New Delhi: Jet Airways (India) Ltd, the country’s largest full-service airline, and SpiceJet Ltd, the second largest discount airline, are likely to report record losses for the fiscal year ended 31 March as higher fuel costs and the rupee’s depreciation took their toll, according to Capa Centre for Aviation.

State-owned Air India Ltd likely narrowed its loss and others may have earned profits, the consulting firm said in reply to a questionnaire ahead of earnings announcements expected in the coming days by Jet Airways and SpiceJet, India’s only two listed airlines.

Naresh Goyal-promoted Jet Airways, in which Etihad Airways PJSC of the United Arab Emirates bought a 24% stake last year for 2,000 crore, is estimated by Capa to have posted a group loss of between 2,100 crore and 2,200 crore in the fiscal year gone by. The loss in the fourth quarter alone is pegged at 500-600 crore.

“This loss (for the year) will be closer to the entire loss from FY07-FY13 combined and will almost wipe out the entire equity received from Etihad," Capa said in reply to an emailed questionnaire.

The debt-laden airline industry has been piling up losses as it reels under high costs, especially of fuel that makes up half its operating expenses, and rising airport fees in the face of slower economic growth.

Kingfisher Airlines Ltd was grounded in October 2012 under the weight of heavy debt and accumulated losses, compounded by protests by unpaid employees.

Last year’s depreciation of the rupee by 11% against the US dollar, a currency in which most airline costs are denominated, added to the pain.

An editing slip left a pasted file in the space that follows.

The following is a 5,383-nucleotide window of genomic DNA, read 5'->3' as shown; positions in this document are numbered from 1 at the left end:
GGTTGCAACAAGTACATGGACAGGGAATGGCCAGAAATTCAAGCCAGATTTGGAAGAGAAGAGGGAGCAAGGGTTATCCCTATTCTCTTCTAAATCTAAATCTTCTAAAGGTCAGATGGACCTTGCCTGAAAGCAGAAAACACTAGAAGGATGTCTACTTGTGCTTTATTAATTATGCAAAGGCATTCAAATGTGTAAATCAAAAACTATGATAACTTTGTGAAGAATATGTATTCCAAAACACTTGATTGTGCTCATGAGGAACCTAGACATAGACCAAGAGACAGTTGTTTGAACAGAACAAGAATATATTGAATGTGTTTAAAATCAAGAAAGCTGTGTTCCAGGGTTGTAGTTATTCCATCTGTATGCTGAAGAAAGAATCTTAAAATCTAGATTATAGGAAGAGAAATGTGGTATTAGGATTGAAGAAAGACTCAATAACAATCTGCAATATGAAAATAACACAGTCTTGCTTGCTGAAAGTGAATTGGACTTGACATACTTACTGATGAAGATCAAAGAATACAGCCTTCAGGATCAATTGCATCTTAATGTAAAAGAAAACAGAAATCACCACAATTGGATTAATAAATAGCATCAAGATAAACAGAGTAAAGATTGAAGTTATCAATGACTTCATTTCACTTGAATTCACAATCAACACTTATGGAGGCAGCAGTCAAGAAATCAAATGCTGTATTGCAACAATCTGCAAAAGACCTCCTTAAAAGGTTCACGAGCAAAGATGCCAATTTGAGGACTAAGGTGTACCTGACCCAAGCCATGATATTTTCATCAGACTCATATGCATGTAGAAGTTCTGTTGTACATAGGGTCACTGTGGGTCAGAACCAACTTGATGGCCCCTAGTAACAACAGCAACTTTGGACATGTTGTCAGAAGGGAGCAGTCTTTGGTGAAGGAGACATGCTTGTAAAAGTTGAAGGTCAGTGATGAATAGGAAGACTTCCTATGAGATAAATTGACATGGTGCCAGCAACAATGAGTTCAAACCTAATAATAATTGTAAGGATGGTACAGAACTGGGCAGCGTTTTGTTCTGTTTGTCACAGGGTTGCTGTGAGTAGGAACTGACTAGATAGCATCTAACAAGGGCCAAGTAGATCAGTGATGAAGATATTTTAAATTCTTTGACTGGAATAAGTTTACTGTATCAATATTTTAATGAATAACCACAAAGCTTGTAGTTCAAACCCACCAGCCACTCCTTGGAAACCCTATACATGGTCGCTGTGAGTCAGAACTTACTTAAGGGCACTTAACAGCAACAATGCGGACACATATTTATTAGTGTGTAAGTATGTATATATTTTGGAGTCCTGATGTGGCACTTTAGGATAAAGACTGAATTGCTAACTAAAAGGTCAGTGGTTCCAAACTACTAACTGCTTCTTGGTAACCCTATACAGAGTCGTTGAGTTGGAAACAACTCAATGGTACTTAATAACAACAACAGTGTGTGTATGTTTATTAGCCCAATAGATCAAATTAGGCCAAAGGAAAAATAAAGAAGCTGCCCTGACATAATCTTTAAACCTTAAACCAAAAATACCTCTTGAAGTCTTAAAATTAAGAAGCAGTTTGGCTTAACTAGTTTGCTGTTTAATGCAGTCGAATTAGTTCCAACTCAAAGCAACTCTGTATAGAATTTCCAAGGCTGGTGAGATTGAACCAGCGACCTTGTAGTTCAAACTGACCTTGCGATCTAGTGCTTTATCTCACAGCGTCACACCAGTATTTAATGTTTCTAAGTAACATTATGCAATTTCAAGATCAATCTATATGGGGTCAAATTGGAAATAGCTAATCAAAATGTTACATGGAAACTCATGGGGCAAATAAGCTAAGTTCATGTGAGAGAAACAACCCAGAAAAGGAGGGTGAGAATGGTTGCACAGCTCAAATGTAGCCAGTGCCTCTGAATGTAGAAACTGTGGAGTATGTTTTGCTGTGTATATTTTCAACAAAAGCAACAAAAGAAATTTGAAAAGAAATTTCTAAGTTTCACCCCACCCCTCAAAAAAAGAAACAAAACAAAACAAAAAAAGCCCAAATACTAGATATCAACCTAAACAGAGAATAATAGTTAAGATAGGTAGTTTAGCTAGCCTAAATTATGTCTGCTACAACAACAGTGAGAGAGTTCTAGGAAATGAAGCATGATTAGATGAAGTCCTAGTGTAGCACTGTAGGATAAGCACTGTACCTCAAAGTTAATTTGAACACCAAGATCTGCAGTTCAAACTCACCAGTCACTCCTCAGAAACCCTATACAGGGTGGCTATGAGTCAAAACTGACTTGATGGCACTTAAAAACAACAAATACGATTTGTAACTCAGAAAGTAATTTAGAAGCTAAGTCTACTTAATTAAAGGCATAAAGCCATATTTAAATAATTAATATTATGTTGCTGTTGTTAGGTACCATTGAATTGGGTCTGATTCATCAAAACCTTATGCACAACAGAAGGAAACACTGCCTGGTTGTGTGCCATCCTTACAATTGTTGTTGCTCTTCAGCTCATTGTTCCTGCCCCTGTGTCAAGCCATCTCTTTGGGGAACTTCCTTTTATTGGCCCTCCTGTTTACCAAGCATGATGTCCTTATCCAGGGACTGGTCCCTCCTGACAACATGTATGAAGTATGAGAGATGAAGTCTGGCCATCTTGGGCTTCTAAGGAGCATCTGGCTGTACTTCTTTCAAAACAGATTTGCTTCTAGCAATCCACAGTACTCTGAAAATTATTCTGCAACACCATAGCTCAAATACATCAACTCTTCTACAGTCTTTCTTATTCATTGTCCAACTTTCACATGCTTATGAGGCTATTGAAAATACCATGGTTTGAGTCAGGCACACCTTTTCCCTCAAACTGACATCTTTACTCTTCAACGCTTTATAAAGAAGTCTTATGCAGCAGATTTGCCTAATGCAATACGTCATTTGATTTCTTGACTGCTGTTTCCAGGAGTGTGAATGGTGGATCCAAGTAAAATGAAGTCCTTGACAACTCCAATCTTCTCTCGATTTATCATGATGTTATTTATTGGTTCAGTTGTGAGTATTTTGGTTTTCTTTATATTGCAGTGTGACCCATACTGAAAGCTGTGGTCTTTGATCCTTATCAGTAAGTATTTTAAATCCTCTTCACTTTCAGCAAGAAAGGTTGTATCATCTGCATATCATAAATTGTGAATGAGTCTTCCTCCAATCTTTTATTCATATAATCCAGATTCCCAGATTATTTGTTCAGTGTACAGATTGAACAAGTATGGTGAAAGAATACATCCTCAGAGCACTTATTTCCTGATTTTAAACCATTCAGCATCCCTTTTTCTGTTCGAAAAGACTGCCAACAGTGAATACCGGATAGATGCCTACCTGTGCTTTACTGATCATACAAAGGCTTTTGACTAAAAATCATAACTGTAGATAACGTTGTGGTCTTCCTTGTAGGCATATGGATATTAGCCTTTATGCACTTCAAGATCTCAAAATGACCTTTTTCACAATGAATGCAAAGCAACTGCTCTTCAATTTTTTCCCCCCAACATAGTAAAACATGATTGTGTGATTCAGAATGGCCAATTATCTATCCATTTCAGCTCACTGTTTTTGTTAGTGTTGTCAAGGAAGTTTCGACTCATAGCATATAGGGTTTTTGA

Kalanithi Maran-promoted SpiceJet’s loss in the last fiscal year is pegged at around 1,000 crore by Capa, which estimated the loss in the fourth quarter alone at 275-300 crore.

Air India is expected to report a loss of 4,200-4,300 crore, “significantly lower" than the 5,100 crore loss in 2012-13. The loss is nearly half the record loss of 7,559 crore the airline posted in 2011-12. Integration of Air India’s domestic and international network, greater focus on customer service and on-time arrivals and departures, the deployment of new aircraft like the Boeing 787 for international flights, and moderation of capacity on both domestic and overseas routes has benefited the airline, Capa said, adding that a real turnaround was still some distance away.

IndiGo, promoted by Rahul Bhatia and Rakesh Gangwal, India’s largest airline by domestic market share, is expected to maintain its profit-making streak. IndiGo will report another profitable year in FY14, “but much lower than FY13 estimates…overall, (it) continues to be a top performer", Capa said. It didn’t specify an earnings estimate for the privately held airline, which earned a profit of 787 crore in 2012-13—the fifth consecutive year in which it made a profit.

Wadia Group-promoted GoAir is also expected to make a “modest" profit. GoAir, too, is privately held.

Competition in the airline industry is expected to intensify this year with Singapore Airlines Ltd and Air Asia Bhd preparing to launch operations in India with a full-service airline and a budget airline, respectively, both in joint ventures with Tata Sons Ltd.

Slower economic growth has hurt demand for air travel, forcing airlines in recent weeks to offer steep discounts for advance bookings to fill up seats.

“The demand is much lower than last year and we see further moderation in fares if demand continues to be below their modest expectations," Capa said. “We don’t see demand revival in first half of this fiscal."

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